The Adventures of Superman
Season 3, Episode 5: ‘Great Caesar’s Ghost’
Original airdate: May 21, 1955
Sidant: Welcome to our latest roundtable review series! In the upcoming two months, we will be dedicating our time to a group of characters that have come to dominate the summer cinema: Superheroes.
While superheroes are a major force in film, their presence on television has experienced sporadic success, with only a few series striking a balance between longevity and quality.
Our goal is to shed light on some of the reasons for these struggles and also to celebrate those episodes where television successfully captures the essence of superheroes.
I selected the episodes for this theme, and I believe “Great Caesar’s Ghost” exemplifies my rationale.
One consistent challenge in superhero television is the limited budget, which often restricts the development of action-packed, visually stunning set pieces that thrive in films.
Consequently, these stories tend to focus on the intricate balancing act between the heroes’ superhuman and everyday lives.
Furthermore, as demonstrated in this episode of The Adventures of Superman, series often rely on their supporting casts to infuse stories with life and divert attention from the scarcity of action.
“Great Caesar’s Ghost” boasts a rather absurd premise. One can envision the weary, overworked writers in 1955 brainstorming:
Well, Perry White always exclaims ‘Great Caesar’s Ghost,’ right? What if…bear with me here…he actually encounters Caesar’s Ghost? Wouldn’t that be fantastic?
(I’ve tried to capture the vernacular of the 1950s in my writing.)
And so, they created that particular episode. While it doesn’t entirely skimp on Superman, allowing us to witness him flying (quite majestically), shutting the door of an aircraft mid-flight, and “utilizing” his “x-ray vision” (though it’s best not to dwell on the abysmal special effects), he certainly isn’t the central character here, at least in theory.
However, in practice? Ouch. The most glaring issue lies in the episode’s storytelling and pacing.
The concept itself is weak, but “Great Caesar’s Ghost” exacerbates its problems by not venturing much beyond its foolish premise.
I must emphasize that my calculation isn’t exact, but I estimate that roughly 120 percent of this episode is devoted to Perry White repeatedly shouting some variation of “DID YOU SEE IT?”
Certainly, there are superior episodes in this series, those that offer George Reeves more substantial opportunities than entering scenes from the rear of sets in costume (I particularly adore how Superman gracefully enters rooms through windows here) and those that employ more innovative strategies to circumvent the limitations of the era.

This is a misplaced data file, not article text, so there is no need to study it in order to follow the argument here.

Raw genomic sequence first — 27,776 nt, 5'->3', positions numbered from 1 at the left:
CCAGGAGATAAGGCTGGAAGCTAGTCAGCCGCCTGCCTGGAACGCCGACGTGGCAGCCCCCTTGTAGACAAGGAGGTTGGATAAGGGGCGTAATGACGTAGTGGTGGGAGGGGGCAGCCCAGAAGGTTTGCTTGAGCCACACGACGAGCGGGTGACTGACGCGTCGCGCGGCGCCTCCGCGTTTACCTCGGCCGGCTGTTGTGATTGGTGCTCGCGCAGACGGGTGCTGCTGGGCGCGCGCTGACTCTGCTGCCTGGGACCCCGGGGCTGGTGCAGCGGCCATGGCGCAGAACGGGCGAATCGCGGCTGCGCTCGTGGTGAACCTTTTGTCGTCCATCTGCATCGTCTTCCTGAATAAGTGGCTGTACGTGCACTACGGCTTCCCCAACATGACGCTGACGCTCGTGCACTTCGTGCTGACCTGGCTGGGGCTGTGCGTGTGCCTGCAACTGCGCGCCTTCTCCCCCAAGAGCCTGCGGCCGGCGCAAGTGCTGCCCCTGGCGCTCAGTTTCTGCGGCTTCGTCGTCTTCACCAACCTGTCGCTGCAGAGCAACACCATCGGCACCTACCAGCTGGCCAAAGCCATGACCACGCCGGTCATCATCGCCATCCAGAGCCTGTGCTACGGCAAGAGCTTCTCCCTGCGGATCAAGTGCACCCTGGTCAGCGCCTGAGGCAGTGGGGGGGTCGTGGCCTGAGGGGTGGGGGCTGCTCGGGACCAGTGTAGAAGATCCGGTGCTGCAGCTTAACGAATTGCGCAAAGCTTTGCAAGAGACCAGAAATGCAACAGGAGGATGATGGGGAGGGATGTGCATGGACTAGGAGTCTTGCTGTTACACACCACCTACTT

Nevertheless, what sets “Great Caesar’s Ghost” apart is that nearly every superhero show includes similar episodes.
With extended airtime on television, even a half-season, there’s more room for character development and plot diversions than in a film series.
When world-threatening situations can’t occur at every commercial break, and an extensive display of superpowers isn’t feasible, you can at least expand the ensemble cast and give other characters a chance to shine.
Sometimes, however, it results in episodes like this one.
Astha: The most striking aspect of this episode, at first glance, is that it doesn’t truly function as a conventional superhero narrative.
Instead, it operates as a workplace drama set in a bustling city newsroom, with the unique twist that Superman is part of the staff.
The plot doesn’t revolve around Superman’s innate abilities; rather, it centers on how he responds to the situations that unfold around him.
He’s not engaged in a battle to save the world or vanquish nefarious adversaries.
Instead, his role is akin to that of a State Farm insurance agent dressed in blue spandex and sporting a pair of notably high-waisted red undergarments.
Nevertheless, the show does incorporate obligatory nods to Superman’s comic book origins, which I found quite enjoyable.
Rather than staging a dramatic revelation of his powers when Perry witnesses him bending steel pipes, the moment is downplayed because Perry is already grappling with his own visions, rendering this scene a minor reference to Superman’s superhuman strength rather than an exposé of his secret identity.
And when Perry delivers the line, “Who do you think you are, Superman?” it’s delivered in a humorous tone, serving as a necessary reminder that the show is titled “The Adventures of Superman” rather than “The Daily Planet Has a Superhero at the Copy Desk.”
This approach, which doesn’t revolve the entire show around Superman’s heroics, also prevents an over-reliance on his superhuman abilities.